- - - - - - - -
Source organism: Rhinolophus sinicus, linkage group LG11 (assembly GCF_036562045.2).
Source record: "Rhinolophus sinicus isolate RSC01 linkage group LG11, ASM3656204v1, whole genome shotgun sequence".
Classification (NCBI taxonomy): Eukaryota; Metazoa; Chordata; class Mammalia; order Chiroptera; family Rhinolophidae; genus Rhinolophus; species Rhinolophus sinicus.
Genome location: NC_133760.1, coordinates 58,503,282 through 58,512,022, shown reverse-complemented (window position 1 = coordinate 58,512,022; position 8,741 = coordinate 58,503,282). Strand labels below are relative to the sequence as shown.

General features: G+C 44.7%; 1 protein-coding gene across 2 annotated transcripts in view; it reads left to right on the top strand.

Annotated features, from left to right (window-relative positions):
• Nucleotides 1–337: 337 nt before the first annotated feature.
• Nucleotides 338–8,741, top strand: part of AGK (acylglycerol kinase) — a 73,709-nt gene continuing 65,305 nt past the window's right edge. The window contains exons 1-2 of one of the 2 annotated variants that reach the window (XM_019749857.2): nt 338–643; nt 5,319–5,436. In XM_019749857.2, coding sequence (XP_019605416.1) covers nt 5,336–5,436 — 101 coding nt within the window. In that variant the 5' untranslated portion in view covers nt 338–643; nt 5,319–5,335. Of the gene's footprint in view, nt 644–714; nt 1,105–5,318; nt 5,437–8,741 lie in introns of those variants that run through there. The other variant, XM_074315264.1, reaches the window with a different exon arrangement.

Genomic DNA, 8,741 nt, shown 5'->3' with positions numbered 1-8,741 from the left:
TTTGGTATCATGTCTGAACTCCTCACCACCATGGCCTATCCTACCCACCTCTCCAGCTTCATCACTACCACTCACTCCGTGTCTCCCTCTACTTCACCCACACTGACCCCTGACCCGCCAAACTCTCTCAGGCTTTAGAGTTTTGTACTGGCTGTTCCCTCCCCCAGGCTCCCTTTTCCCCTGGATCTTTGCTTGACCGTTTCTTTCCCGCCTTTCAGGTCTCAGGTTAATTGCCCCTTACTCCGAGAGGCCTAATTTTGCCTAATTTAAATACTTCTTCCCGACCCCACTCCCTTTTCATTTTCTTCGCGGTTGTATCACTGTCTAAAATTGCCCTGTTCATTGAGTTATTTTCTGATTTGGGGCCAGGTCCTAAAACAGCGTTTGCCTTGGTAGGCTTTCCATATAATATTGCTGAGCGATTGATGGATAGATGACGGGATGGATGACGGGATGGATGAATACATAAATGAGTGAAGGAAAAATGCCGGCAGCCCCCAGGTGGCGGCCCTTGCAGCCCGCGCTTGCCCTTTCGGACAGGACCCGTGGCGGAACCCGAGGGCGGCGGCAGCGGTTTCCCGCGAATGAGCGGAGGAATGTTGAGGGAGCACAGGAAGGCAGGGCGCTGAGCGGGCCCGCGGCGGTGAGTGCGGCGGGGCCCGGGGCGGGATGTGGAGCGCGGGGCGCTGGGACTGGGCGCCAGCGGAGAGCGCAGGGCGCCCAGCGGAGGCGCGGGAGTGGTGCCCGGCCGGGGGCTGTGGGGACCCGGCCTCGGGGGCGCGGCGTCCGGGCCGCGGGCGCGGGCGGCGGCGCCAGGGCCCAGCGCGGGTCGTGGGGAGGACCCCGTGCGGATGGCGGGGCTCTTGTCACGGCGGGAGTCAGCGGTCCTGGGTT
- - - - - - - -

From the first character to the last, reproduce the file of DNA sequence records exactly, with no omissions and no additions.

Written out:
Source organism: Rhinolophus sinicus, linkage group LG11 (assembly GCF_036562045.2).
Source record: "Rhinolophus sinicus isolate RSC01 linkage group LG11, ASM3656204v1, whole genome shotgun sequence".
Classification (NCBI taxonomy): Eukaryota; Metazoa; Chordata; class Mammalia; order Chiroptera; family Rhinolophidae; genus Rhinolophus; species Rhinolophus sinicus.
Genome location: NC_133760.1, coordinates 58,503,282 through 58,512,022, shown reverse-complemented (window position 1 = coordinate 58,512,022; position 8,741 = coordinate 58,503,282). Strand labels below are relative to the sequence as shown.

General features: G+C 44.7%; 1 protein-coding gene across 2 annotated transcripts in view; it reads left to right on the top strand.

Annotated features, from left to right (window-relative positions):
• Nucleotides 1–337: 337 nt before the first annotated feature.
• Nucleotides 338–8,741, top strand: part of AGK (acylglycerol kinase) — a 73,709-nt gene continuing 65,305 nt past the window's right edge. The window contains exons 1-2 of one of the 2 annotated variants that reach the window (XM_019749857.2): nt 338–643; nt 5,319–5,436. In XM_019749857.2, coding sequence (XP_019605416.1) covers nt 5,336–5,436 — 101 coding nt within the window. In that variant the 5' untranslated portion in view covers nt 338–643; nt 5,319–5,335. Of the gene's footprint in view, nt 644–714; nt 1,105–5,318; nt 5,437–8,741 lie in introns of those variants that run through there. The other variant, XM_074315264.1, reaches the window with a different exon arrangement.

Genomic DNA, 8,741 nt, shown 5'->3' with positions numbered 1-8,741 from the left:
TTTGGTATCATGTCTGAACTCCTCACCACCATGGCCTATCCTACCCACCTCTCCAGCTTCATCACTACCACTCACTCCGTGTCTCCCTCTACTTCACCCACACTGACCCCTGACCCGCCAAACTCTCTCAGGCTTTAGAGTTTTGTACTGGCTGTTCCCTCCCCCAGGCTCCCTTTTCCCCTGGATCTTTGCTTGACCGTTTCTTTCCCGCCTTTCAGGTCTCAGGTTAATTGCCCCTTACTCCGAGAGGCCTAATTTTGCCTAATTTAAATACTTCTTCCCGACCCCACTCCCTTTTCATTTTCTTCGCGGTTGTATCACTGTCTAAAATTGCCCTGTTCATTGAGTTATTTTCTGATTTGGGGCCAGGTCCTAAAACAGCGTTTGCCTTGGTAGGCTTTCCATATAATATTGCTGAGCGATTGATGGATAGATGACGGGATGGATGACGGGATGGATGAATACATAAATGAGTGAAGGAAAAATGCCGGCAGCCCCCAGGTGGCGGCCCTTGCAGCCCGCGCTTGCCCTTTCGGACAGGACCCGTGGCGGAACCCGAGGGCGGCGGCAGCGGTTTCCCGCGAATGAGCGGAGGAATGTTGAGGGAGCACAGGAAGGCAGGGCGCTGAGCGGGCCCGCGGCGGTGAGTGCGGCGGGGCCCGGGGCGGGATGTGGAGCGCGGGGCGCTGGGACTGGGCGCCAGCGGAGAGCGCAGGGCGCCCAGCGGAGGCGCGGGAGTGGTGCCCGGCCGGGGGCTGTGGGGACCCGGCCTCGGGGGCGCGGCGTCCGGGCCGCGGGCGCGGGCGGCGGCGCCAGGGCCCAGCGCGGGTCGTGGGGAGGACCCCGTGCGGATGGCGGGGCTCTTGTCACGGCGGGAGTCAGCGGTCCTGGGTT